The Fountainhead, by Kurt Vonnegut


While they both have their quirkier moments, Kurt Vonnegut and Ayn Rand are two of the most American authors of the twentieth century. While his novels are unreadably bad, Vonnegut’s short stories define traditional American values. Particularly, Deer in the Works is a praise song for traditional businessmen. Likewise, Rand’s novel Atlas Shrugged and its brief prologue, The Fountainhead, define the virtue of selfishness. the romance of realism

The Man in the Gray Flannel Suit, a psychological drama from 1956, is the definition of an American movie. Taking themes from The Fountainhead, with shadows of both Deer in the Works and Atlas Shrugged, it shows the redemptive power of selfishness in a 1950s-American context. Highly recommended.

The Man in the Gray Flannel Suit can be rented from Greencine or purchased from Amazon. Reviews of other movies can be found at Trumpy Productions.

5 thoughts on “The Fountainhead, by Kurt Vonnegut”

  1. I finally saw it- I haven't read anything by Vonnegut but I appreciated the comparison between Gregory Peck and Howard Roark. If Roark loved people as much as architecture, he'd be Peck exactly- hopefully their wives can yank the sticks out of their respective asses.

  2. Ditch Netflix. Go Greencine. [1]. Unlike Netflix, they don't throttle. [2]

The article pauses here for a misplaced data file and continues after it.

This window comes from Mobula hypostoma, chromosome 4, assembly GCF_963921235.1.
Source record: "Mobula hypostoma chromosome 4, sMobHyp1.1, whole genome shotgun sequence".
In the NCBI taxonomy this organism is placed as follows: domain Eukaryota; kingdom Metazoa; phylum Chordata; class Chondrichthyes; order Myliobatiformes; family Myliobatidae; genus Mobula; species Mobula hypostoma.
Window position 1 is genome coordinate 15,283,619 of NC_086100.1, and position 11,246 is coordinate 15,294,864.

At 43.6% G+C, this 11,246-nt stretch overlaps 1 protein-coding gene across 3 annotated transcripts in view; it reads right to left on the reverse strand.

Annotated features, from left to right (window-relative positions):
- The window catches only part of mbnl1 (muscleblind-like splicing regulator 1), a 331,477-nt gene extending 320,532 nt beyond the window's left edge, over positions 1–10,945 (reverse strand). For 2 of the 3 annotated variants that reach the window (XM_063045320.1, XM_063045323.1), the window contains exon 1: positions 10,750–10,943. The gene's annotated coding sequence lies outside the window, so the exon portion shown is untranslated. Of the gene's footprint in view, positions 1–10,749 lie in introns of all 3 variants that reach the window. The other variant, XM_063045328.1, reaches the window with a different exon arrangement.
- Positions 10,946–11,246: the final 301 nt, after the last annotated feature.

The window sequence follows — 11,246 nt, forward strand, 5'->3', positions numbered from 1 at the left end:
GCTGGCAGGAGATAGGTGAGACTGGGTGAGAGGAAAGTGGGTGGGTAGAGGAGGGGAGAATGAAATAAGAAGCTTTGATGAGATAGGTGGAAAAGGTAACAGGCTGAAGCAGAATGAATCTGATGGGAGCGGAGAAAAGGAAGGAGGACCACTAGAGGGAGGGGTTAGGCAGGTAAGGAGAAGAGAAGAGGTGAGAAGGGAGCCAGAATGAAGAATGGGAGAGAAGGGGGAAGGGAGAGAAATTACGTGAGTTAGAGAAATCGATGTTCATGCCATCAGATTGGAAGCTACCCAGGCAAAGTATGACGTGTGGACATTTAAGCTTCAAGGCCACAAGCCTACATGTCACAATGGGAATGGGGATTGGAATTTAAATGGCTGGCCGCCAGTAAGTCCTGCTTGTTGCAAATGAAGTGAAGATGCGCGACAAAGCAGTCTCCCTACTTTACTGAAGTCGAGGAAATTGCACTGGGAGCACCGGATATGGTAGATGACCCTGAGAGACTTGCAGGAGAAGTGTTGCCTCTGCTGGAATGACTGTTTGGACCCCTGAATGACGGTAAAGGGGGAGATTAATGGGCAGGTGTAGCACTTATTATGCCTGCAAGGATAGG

Greencine also has a much broader selection.

    Currently from Greencine, I have The Hitchhiker's Guide to the Galaxy [3], House of Cards [4], and Interview with the Assassin [5] checked out.


  3. I missed this comment last year. I've stuck with Netflix because I haven't had any throttling problems and they have a distribution center pretty close to my home so turn-around is fairly quick. However, there are about a dozen titles I want that Netflix doesn't have available that Greencine does, (notably Sunrise and The Last Emperor) so dual subscriptions might be the way to go…

    However, neither has The Jazz Singer. That might require a trip to the library.

    And now that I've finally read Kurt Vonnegut, I liked Slaughterhouse-Five and Cat's Cradle. They have a very similar style as books by my favorite author, Tom Robbins, but are less enjoyable and far more pessimistic.

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